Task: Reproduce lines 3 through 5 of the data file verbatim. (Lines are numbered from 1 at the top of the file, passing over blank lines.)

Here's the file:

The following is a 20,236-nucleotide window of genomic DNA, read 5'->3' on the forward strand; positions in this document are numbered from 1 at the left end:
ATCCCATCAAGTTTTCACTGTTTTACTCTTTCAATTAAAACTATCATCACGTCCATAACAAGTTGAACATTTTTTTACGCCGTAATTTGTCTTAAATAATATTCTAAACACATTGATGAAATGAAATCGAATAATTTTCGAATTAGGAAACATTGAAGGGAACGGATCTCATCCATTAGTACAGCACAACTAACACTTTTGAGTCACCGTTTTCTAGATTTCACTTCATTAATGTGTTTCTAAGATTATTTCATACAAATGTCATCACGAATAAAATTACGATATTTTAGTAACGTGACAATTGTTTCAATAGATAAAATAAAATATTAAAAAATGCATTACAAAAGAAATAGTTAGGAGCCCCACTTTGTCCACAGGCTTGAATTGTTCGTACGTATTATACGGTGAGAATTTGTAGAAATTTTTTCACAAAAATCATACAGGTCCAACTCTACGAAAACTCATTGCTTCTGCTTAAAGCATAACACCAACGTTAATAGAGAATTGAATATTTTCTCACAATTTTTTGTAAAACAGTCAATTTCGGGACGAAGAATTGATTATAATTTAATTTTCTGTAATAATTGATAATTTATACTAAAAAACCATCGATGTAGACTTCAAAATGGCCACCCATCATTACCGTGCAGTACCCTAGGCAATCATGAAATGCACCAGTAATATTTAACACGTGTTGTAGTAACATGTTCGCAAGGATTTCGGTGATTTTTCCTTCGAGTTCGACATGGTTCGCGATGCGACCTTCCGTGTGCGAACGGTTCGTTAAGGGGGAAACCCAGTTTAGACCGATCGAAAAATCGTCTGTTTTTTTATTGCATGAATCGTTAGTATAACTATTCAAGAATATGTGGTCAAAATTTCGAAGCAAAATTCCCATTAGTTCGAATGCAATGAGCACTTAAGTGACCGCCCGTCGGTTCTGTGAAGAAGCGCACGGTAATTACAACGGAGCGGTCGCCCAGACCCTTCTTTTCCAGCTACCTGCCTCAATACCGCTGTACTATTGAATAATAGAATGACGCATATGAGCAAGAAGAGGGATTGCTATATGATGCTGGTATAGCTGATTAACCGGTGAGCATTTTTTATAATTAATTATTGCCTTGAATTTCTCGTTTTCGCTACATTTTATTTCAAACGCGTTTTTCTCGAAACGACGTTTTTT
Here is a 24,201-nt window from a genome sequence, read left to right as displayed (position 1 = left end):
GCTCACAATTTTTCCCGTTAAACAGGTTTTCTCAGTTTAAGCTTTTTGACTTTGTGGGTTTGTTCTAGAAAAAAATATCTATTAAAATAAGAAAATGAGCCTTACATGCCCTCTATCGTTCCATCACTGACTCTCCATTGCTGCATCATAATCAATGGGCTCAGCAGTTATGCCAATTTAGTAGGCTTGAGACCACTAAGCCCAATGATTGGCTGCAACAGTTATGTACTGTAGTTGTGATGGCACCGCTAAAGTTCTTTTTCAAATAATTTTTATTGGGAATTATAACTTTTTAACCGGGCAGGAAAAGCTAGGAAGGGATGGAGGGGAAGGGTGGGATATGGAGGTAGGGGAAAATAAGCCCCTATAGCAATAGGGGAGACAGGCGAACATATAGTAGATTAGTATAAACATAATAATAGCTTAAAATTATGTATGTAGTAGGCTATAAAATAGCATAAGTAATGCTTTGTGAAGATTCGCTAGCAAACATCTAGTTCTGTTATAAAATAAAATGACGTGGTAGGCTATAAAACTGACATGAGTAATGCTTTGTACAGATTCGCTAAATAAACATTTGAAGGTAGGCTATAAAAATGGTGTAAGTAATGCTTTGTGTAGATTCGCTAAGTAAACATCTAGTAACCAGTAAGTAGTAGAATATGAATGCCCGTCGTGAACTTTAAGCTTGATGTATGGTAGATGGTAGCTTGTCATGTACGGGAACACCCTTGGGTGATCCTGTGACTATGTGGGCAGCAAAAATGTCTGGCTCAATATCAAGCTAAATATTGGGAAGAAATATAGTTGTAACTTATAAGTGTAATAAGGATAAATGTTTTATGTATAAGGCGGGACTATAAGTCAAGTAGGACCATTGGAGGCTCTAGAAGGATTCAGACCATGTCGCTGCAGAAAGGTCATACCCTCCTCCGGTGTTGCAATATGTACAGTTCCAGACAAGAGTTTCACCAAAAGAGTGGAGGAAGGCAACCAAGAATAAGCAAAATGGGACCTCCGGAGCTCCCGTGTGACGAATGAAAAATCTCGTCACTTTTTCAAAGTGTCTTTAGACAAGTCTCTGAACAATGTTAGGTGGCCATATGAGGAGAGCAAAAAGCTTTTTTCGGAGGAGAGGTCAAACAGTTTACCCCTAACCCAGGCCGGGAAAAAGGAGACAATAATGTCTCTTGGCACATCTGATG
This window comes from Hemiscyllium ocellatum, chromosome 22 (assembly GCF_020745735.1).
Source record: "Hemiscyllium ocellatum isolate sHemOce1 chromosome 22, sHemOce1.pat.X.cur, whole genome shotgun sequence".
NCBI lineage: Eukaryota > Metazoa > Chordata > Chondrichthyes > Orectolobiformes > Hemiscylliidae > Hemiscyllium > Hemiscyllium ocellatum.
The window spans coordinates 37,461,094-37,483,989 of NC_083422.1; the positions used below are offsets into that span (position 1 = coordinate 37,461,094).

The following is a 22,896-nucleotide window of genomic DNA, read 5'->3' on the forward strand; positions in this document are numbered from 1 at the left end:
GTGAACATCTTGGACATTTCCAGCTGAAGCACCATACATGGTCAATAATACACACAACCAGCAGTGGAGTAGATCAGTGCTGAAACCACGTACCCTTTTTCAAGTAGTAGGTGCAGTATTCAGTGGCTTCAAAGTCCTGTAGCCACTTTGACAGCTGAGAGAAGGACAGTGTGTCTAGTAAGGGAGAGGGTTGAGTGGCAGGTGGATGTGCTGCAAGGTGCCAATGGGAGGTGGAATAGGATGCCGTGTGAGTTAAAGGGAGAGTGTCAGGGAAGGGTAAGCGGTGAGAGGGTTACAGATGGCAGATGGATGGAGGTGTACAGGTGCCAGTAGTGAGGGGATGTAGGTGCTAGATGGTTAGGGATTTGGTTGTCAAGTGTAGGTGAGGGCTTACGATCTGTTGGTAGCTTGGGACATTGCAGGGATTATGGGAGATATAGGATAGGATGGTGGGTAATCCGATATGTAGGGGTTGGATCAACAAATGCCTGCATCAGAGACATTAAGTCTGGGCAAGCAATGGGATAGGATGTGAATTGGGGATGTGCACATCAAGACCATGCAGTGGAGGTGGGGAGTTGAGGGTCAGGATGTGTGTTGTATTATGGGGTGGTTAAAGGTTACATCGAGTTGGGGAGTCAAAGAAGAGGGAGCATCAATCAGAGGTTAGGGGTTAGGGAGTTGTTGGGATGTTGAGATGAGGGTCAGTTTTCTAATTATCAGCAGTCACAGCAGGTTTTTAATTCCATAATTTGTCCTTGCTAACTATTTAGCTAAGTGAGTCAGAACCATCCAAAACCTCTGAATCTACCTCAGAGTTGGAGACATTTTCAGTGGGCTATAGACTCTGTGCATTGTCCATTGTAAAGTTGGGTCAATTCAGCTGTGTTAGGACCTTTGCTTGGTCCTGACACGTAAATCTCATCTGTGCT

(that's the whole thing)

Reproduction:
Here is a 24,201-nt window from a genome sequence, read left to right as displayed (position 1 = left end):
GCTCACAATTTTTCCCGTTAAACAGGTTTTCTCAGTTTAAGCTTTTTGACTTTGTGGGTTTGTTCTAGAAAAAAATATCTATTAAAATAAGAAAATGAGCCTTACATGCCCTCTATCGTTCCATCACTGACTCTCCATTGCTGCATCATAATCAATGGGCTCAGCAGTTATGCCAATTTAGTAGGCTTGAGACCACTAAGCCCAATGATTGGCTGCAACAGTTATGTACTGTAGTTGTGATGGCACCGCTAAAGTTCTTTTTCAAATAATTTTTATTGGGAATTATAACTTTTTAACCGGGCAGGAAAAGCTAGGAAGGGATGGAGGGGAAGGGTGGGATATGGAGGTAGGGGAAAATAAGCCCCTATAGCAATAGGGGAGACAGGCGAACATATAGTAGATTAGTATAAACATAATAATAGCTTAAAATTATGTATGTAGTAGGCTATAAAATAGCATAAGTAATGCTTTGTGAAGATTCGCTAGCAAACATCTAGTTCTGTTATAAAATAAAATGACGTGGTAGGCTATAAAACTGACATGAGTAATGCTTTGTACAGATTCGCTAAATAAACATTTGAAGGTAGGCTATAAAAATGGTGTAAGTAATGCTTTGTGTAGATTCGCTAAGTAAACATCTAGTAACCAGTAAGTAGTAGAATATGAATGCCCGTCGTGAACTTTAAGCTTGATGTATGGTAGATGGTAGCTTGTCATGTACGGGAACACCCTTGGGTGATCCTGTGACTATGTGGGCAGCAAAAATGTCTGGCTCAATATCAAGCTAAATATTGGGAAGAAATATAGTTGTAACTTATAAGTGTAATAAGGATAAATGTTTTATGTATAAGGCGGGACTATAAGTCAAGTAGGACCATTGGAGGCTCTAGAAGGATTCAGACCATGTCGCTGCAGAAAGGTCATACCCTCCTCCGGTGTTGCAATATGTACAGTTCCAGACAAGAGTTTCACCAAAAGAGTGGAGGAAGGCAACCAAGAATAAGCAAAATGGGACCTCCGGAGCTCCCGTGTGACGAATGAAAAATCTCGTCACTTTTTCAAAGTGTCTTTAGACAAGTCTCTGAACAATGTTAGGTGGCCATATGAGGAGAGCAAAAAGCTTTTTTCGGAGGAGAGGTCAAACAGTTTACCCCTAACCCAGGCCGGGAAAAAGGAGACAATAATGTCTCTTGGCACATCTGATG
This window comes from Hemiscyllium ocellatum, chromosome 22 (assembly GCF_020745735.1).